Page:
There isn’t really anything bad in Wonder & Wickedness, though I feel like it could have a few more interesting spell mechanics included with the flavor, and while this would make the book less compatible with a wide variety of systems it would be interesting to see some new mechanics (why must the shocking grasp/lightning bolt analogue simply do the same HP damage as maleficence – have it attack Dexterity directly or something else that might kill a huge beast through convulsions), especially if they had the same elegance of the mechanics that are included.  Still, this isn’t much of a complaint, and overall the spells and calamities described are interesting enough to get any good GM thinking about how to spice some of them up mechanically.  What mechanics do exist in Wonder & Wickedness are also perhaps presented too subtly.  It is clear that the system changes the book proposes are big, but the rules understated elegance might lead an unwary game master to introduce them without thinking out the consequences.  I wish Brendan (who I know has thought out and tested these consequences) gave a bit more insight in how they are intended to effect a game.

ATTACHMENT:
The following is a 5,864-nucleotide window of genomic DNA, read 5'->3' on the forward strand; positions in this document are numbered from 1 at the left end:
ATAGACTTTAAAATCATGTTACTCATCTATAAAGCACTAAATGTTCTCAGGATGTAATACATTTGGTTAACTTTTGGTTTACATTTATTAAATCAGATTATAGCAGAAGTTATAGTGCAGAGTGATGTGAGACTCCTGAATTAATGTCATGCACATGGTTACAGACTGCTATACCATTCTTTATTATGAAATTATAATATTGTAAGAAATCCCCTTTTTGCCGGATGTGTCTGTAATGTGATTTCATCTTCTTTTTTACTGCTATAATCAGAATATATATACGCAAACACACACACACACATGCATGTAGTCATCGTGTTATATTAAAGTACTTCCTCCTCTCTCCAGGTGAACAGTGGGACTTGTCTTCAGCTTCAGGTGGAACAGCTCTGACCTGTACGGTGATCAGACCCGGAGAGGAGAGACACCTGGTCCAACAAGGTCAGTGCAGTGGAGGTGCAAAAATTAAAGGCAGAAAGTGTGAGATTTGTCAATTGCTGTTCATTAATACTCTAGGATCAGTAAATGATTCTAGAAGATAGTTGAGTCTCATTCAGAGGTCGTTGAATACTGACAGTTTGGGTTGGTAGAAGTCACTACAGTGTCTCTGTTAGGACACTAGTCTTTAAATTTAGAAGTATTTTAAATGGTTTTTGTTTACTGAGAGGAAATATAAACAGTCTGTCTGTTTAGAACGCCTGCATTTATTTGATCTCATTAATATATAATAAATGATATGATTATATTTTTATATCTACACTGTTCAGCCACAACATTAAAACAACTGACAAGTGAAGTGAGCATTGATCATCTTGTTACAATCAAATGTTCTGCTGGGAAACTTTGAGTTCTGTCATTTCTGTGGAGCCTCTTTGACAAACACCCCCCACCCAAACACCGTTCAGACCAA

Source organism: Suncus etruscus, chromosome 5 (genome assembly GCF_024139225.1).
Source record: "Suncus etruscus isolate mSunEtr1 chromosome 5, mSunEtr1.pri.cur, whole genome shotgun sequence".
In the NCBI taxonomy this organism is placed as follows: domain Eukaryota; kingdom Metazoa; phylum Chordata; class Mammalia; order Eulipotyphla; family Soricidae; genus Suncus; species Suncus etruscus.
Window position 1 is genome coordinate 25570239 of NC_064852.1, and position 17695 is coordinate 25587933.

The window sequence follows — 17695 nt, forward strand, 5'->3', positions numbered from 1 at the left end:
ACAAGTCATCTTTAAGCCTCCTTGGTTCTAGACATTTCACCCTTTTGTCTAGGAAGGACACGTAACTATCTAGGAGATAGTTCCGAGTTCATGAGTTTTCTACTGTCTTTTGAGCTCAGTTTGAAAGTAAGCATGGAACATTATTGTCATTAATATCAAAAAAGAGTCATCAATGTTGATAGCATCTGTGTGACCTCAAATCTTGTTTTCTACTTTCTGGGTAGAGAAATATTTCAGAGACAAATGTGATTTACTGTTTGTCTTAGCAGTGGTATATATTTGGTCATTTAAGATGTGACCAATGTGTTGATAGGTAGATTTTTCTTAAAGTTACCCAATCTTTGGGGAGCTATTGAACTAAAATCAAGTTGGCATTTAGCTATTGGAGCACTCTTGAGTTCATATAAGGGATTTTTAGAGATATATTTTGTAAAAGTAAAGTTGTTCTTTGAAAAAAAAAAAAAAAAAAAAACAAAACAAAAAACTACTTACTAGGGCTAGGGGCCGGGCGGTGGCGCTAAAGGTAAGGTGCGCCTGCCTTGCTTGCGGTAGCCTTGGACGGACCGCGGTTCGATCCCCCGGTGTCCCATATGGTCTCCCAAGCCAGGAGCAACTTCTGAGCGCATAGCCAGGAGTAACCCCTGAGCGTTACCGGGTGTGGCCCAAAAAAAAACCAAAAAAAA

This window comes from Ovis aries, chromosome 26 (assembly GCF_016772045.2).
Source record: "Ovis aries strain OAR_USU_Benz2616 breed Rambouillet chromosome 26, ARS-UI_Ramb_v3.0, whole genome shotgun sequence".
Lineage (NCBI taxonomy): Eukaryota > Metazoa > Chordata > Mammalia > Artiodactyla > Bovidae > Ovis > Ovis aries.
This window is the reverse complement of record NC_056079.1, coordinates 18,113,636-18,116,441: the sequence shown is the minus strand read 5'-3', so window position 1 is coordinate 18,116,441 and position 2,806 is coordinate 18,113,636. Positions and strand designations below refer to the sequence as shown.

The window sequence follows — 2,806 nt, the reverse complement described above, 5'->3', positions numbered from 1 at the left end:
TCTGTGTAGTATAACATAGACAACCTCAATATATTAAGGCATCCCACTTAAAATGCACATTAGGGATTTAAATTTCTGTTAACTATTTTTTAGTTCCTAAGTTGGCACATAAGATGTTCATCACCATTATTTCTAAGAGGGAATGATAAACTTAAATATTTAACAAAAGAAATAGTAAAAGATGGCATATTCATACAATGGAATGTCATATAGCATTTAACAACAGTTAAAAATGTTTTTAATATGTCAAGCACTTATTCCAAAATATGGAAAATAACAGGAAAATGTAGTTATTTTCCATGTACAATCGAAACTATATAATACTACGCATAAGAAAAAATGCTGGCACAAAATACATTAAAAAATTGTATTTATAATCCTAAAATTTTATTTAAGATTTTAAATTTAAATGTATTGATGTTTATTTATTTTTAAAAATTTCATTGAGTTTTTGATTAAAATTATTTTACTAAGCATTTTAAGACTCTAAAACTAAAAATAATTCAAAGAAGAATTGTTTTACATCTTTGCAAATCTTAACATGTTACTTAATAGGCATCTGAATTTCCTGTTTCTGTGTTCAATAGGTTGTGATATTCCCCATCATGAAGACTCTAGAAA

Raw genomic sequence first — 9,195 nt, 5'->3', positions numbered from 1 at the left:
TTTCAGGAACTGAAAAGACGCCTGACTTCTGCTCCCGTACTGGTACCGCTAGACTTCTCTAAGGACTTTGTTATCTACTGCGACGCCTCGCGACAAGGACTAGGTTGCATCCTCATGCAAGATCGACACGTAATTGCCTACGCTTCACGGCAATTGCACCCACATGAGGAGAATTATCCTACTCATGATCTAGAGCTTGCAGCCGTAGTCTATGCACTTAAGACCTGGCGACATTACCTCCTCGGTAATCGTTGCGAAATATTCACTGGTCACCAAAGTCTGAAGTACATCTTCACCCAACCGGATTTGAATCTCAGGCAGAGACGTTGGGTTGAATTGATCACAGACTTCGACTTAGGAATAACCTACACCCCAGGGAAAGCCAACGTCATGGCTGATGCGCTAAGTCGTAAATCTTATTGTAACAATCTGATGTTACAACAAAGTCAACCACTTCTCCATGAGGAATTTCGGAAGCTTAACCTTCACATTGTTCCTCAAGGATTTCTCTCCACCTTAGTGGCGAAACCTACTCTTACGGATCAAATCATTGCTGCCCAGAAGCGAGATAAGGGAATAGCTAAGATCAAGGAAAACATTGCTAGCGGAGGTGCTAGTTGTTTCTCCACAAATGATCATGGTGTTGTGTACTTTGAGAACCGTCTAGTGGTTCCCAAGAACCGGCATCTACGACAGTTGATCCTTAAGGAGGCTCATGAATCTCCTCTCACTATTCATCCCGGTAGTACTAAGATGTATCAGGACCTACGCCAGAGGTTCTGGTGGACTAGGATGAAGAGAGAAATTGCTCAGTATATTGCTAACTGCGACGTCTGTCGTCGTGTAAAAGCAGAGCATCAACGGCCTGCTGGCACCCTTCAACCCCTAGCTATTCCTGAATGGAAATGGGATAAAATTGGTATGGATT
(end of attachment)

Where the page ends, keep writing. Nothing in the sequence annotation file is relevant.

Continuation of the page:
My only honest complaint is Wonder & Wickedness’ use of “silly fantasy names."  The previously